Tundra Animals Help Off -Set Climate Change Impact On Plant Species

“We found that the warming increased the number of species in plots that were grazed, because it enabled small tundra plants to appear and grow there. But when we fenced reindeer, voles and lemmings out, vegetation became denser and the light was limited. As a result, many small and slowly-growing plant species were lost,” (Click on title for full story.)

Maybe Your Next Computer Will Be Running On Autumn Leaves

Scientists in China and the US claim to have found a valuable use for the thousands of dead leaves that litter the roadsides of China each autumn. Instead of burning them, which is the traditional solution and one that exacerbates China’s air pollution problem, the researchers say they have developed a method to convert the leaves into a porous carbon material that can be used in electronics. (Click on title for full story.)

Menopause Symptoms Eased With Fermented Red Clover

The vast majority of women in the menopause are familiar with the status of Red Clover as an herbal medicine that soothes hot flush symptoms and hormonal fluctuations. This holds true, new research shows, if the red clover is taken in a fermented form.  Fermented Red Clover extract is demonstrated to decrease significantly both the number and severity of daily hot flushes. The study also found that the extract prevents the normally accelerated menopausal bone loss affecting one in three women over the age of 50 (e.g. results showed treatment blunted bone loss in the spine completely). These findings are very promising as the benefits take place without any of the side effects of traditionally proscribed hormone therapies that increase the risk of cancers and cardiovascular diseases. (Click on title for full story.)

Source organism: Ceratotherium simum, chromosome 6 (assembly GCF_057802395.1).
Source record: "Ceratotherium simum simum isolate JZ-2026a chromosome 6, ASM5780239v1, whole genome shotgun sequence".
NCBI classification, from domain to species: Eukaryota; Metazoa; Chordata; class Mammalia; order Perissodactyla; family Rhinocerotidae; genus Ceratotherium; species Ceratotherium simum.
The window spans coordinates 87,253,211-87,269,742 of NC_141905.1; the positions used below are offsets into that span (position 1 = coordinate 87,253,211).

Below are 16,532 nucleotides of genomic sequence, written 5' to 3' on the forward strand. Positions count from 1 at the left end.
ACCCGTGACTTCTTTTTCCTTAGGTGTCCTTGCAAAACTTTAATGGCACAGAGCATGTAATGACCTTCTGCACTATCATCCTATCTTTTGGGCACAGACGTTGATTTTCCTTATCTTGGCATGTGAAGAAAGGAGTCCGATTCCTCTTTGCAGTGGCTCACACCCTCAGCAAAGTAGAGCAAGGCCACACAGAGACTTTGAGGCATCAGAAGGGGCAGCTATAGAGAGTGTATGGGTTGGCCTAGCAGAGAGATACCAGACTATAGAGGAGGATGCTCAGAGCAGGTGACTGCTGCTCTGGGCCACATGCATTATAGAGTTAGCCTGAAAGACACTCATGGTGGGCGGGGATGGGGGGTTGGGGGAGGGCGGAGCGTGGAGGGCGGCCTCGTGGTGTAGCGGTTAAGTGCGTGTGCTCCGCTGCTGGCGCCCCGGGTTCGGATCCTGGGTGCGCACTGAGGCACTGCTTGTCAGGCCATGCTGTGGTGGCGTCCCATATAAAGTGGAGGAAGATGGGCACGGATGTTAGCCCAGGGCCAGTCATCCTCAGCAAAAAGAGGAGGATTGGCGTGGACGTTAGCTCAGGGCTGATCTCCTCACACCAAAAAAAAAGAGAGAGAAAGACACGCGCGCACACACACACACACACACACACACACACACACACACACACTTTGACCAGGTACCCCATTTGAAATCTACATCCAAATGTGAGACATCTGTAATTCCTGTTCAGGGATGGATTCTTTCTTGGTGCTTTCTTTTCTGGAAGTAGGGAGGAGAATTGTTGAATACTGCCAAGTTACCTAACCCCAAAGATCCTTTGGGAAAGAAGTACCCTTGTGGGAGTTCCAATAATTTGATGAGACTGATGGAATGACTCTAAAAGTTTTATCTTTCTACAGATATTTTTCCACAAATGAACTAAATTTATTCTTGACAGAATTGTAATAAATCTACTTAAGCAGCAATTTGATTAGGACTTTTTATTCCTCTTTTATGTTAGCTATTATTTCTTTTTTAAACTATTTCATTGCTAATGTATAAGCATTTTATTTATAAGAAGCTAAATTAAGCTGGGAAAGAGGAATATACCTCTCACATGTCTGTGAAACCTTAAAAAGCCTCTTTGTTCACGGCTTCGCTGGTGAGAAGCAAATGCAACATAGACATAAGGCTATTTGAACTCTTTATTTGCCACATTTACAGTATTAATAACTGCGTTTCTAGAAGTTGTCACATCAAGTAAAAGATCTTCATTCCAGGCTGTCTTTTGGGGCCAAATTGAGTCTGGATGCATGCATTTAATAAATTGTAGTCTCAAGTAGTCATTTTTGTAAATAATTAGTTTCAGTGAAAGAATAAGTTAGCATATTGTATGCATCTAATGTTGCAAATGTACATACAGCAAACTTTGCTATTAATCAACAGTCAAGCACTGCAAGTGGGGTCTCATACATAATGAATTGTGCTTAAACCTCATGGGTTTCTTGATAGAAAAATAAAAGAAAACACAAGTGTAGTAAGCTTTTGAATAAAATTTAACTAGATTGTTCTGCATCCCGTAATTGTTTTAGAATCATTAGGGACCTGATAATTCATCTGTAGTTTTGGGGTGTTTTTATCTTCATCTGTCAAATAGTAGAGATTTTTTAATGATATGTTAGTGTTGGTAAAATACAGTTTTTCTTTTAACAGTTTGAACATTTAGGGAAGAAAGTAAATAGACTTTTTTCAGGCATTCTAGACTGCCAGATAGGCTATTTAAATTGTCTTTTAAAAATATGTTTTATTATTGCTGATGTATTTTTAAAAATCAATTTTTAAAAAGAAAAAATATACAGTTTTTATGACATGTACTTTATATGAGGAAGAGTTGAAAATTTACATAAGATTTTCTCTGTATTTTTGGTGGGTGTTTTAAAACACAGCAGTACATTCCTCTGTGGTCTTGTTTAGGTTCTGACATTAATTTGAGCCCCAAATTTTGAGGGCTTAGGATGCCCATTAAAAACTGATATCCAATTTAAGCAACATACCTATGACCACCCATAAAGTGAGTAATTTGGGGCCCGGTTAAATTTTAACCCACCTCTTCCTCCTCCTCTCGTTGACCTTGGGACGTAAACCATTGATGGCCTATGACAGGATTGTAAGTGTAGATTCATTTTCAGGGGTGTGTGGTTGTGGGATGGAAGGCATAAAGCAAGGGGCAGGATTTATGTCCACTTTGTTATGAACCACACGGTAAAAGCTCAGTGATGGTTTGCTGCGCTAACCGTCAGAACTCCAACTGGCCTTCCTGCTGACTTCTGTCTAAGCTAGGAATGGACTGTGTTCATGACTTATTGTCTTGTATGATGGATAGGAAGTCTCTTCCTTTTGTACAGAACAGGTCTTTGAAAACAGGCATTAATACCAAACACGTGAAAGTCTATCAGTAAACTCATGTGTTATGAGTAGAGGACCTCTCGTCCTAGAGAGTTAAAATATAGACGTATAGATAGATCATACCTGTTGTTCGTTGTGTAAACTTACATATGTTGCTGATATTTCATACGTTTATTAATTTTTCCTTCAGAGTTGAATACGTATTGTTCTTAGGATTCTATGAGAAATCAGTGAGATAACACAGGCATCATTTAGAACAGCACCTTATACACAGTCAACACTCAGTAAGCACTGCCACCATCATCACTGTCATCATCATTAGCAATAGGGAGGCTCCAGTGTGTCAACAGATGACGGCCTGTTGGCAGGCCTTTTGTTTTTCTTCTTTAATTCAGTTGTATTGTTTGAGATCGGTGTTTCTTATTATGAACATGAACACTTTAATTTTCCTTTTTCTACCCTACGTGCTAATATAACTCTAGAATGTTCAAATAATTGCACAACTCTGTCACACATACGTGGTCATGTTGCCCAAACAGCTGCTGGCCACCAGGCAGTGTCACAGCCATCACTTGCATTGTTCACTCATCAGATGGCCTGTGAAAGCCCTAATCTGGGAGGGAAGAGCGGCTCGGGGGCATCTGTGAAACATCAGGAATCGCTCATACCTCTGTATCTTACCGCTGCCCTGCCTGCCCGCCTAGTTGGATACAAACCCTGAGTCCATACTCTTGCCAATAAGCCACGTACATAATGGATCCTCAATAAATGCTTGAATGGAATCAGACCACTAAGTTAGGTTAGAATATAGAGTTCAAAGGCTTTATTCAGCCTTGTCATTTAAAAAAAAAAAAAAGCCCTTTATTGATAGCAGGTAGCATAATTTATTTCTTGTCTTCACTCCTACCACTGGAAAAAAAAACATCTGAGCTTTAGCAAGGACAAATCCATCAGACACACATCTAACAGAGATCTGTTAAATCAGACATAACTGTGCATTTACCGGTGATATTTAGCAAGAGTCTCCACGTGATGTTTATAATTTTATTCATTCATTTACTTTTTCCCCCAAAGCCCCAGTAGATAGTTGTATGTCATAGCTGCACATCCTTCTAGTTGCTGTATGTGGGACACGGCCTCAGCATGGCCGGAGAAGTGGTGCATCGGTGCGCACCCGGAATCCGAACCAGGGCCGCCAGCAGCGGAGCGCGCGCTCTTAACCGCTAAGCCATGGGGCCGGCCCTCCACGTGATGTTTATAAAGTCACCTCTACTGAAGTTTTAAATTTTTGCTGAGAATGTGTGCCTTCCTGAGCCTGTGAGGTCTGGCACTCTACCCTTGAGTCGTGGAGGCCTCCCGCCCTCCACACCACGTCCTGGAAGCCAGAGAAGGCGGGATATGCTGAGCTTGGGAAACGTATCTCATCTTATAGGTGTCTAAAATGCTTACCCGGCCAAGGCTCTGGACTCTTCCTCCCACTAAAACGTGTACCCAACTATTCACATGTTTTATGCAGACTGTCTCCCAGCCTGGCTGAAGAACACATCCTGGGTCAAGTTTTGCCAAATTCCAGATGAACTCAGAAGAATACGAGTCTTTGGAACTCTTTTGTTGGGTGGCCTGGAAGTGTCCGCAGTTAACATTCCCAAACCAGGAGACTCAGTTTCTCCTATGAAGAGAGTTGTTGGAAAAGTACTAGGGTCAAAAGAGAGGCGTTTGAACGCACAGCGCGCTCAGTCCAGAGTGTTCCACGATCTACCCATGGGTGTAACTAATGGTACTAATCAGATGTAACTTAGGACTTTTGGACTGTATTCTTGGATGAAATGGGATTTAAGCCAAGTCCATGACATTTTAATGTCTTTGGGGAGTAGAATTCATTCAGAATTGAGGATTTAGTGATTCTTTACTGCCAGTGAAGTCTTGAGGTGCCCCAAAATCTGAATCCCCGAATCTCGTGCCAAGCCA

Who Needs Pesticides When Ants Can Do The Job Better?

All farmers need to do is collect ant nests from the wild, hang them in plastic bags among their tree crops and feed them a sugar solution while they build their new nests. Once a colony is established, farmers then connect the trees that are part of the colony with aerial ‘ant walkways’ made from string or lianas. After that, the ants need little, except for some water in the dry season (which can be provided by hanging old plastic bottles among the trees), pruning trees that belong to different colonies so that the ants do not fight, and avoiding insecticide sprays. The review shows that crops such as cashew and mango can be exceptionally well protected from pests by weaver ants. One three-year study in Australia recorded cashew yields 49% higher in plots patrolled by ants compared with those protected by chemicals. Nut quality was higher too, so net income was 71% higher with ants than with chemicals. (Click on title for full story.)

Ants Defecating On Plants Shown To Be A Fertilizer Boost

“For the first time, we have shown that nutrients from ant waste are taken up by the leaves and transported to other places in the tree, This has great ecological importance. The ants, which primarily feed on insects in the trees, digest the insects and hand the nutrients on a silver platter to the plants. You can almost say that the plants receive the nutrition intravenously exactly where they need it,” (Click on title for full story)